Despite the fact that there are therapies available for depression, many people find them useless at times. Furthermore, women are more prone than men to suffer from depression, although the reason for this disparity is unknown. This can make addressing their problems more difficult at times.
The study’s findings were published in the journal Biological Psychiatry this month. Researchers from the University of California, Davis collaborated with experts from Mt. Sinai Hospital, Princeton University, and Laval University in Quebec to try to understand how depression affects a specific area of the brain, the nucleus accumbens.
The nucleus accumbens is involved in motivation, responding to pleasurable events, and social relationships, all of which are impacted by depression.
Previous research in the nucleus accumbens found that distinct genes were switched on or off in women with depression but not in males. These modifications might have generated depression symptoms, or the experience of being depressed could have changed the brain. To distinguish between these options, the researchers analysed mice that had had unfavourable social interactions, which cause females to exhibit more depression-related behaviour than males.
“These high-throughput studies are extremely useful in understanding the long-term consequences of stress on the brain. Negative social interactions in our rodent model altered gene expression patterns in female mice, mirroring patterns reported in women with depression “Alexia Williams, a PhD researcher and recent UC Davis graduate who conceived and directed these investigations, expressed her excitement. “This is interesting because women have been understudied in this subject, and this discovery has allowed me to focus my attention on the significance of these facts for women’s health.”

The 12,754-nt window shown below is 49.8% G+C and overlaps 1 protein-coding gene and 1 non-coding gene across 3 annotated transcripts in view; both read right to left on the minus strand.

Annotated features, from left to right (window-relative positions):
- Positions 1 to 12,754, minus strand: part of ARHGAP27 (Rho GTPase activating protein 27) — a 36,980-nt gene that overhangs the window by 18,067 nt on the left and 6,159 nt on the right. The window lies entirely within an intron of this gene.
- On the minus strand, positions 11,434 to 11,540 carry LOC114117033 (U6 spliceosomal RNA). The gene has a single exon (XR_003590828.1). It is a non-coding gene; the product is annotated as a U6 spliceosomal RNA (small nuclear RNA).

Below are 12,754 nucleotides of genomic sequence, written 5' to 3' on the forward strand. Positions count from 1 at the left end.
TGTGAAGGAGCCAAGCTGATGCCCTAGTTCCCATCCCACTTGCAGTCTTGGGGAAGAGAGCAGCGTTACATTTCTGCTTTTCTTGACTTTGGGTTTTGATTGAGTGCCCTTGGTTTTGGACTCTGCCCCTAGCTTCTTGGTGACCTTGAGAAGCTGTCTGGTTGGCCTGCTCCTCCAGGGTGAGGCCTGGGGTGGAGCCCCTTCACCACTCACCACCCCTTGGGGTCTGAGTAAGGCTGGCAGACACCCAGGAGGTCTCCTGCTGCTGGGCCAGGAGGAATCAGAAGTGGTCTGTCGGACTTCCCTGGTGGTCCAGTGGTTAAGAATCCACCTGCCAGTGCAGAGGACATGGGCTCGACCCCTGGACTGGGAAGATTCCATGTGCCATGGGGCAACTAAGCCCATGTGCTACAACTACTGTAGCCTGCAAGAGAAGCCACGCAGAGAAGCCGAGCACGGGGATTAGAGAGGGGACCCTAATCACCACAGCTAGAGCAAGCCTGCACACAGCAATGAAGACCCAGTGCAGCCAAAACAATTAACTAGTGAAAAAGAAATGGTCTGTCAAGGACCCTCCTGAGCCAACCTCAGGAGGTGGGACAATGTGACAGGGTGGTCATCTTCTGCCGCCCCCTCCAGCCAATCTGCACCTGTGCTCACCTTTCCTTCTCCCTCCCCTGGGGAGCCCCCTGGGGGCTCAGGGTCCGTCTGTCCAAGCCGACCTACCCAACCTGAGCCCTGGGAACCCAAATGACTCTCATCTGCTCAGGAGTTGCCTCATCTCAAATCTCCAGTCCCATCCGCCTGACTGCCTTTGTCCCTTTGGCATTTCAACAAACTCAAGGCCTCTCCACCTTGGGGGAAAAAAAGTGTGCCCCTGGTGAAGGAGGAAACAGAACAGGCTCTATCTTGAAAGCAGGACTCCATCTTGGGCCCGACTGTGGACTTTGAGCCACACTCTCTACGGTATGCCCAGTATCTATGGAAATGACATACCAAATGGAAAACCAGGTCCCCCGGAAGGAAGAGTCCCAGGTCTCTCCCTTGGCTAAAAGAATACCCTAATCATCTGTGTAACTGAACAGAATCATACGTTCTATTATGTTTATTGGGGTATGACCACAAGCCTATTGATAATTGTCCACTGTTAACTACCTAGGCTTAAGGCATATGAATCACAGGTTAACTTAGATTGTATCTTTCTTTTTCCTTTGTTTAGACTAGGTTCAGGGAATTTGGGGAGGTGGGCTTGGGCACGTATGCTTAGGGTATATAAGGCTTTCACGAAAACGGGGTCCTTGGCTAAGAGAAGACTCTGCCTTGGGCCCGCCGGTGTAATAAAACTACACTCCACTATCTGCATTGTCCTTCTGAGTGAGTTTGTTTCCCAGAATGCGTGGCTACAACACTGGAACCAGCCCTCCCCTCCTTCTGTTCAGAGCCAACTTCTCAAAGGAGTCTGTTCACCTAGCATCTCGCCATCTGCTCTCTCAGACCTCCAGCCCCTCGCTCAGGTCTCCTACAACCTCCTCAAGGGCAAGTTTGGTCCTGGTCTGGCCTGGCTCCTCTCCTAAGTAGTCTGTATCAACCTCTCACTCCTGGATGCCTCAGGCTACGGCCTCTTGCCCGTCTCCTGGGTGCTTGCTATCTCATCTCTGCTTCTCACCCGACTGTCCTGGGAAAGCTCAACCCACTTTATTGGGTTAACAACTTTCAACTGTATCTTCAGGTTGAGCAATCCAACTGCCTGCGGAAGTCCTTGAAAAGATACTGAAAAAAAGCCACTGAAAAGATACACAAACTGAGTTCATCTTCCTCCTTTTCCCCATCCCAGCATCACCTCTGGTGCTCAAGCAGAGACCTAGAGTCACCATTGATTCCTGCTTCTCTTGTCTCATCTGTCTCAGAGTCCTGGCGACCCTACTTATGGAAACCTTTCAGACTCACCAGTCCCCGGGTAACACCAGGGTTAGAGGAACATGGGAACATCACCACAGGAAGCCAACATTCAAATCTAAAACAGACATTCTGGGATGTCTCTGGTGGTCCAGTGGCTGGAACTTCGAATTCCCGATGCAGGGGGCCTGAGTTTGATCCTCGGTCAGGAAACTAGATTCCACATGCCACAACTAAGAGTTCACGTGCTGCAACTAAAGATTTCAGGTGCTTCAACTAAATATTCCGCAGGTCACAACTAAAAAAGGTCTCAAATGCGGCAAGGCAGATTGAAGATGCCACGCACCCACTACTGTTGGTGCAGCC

“Comparative transcriptional studies in the nucleus accumbens identify RGS2 as a significant modulator of depression-related behaviour,” according to the research. Following the discovery of comparable chemical alterations in the brains of mice and humans, researchers sought to tweak one gene, regulator of g protein signaling-2, or Rgs2.
This gene modulates the production of a protein that regulates neurotransmitter receptors, which are targeted by antidepressants like Prozac and Zoloft. “We were curious to see whether increasing Rgs2 in the nucleus accumbens could reduce depression-related behaviours because less stable versions of the Rgs2 protein are associated with an increased risk of depression in humans,” said Brian Trainor, UC Davis professor of psychology and senior author on the study. He is also a member of the Center for Neuroscience and the director of the Behavioral Neuroendocrinology Lab at UC Davis.
When the researchers experimentally raised Rgs2 protein in the mice’s nucleus accumbens, they effectively reversed the effects of stress on these female mice, finding that social approach and preferences for favourite meals increased to levels seen in females who had not been stressed.
“These findings point to a biological mechanism that contributes to the lack of drive commonly reported in depressed individuals.” “Reduced function of proteins like Rgs2 may contribute to difficult-to-treat symptoms in people suffering from mental diseases,” Williams added.
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According to the researchers, findings from basic science studies like this one might help lead the development of pharmacotherapies to successfully treat people suffering from depression.
“Our aim is that by conducting research like this, which focus on clarifying processes underlying particular symptoms of complicated mental diseases,” Williams added.
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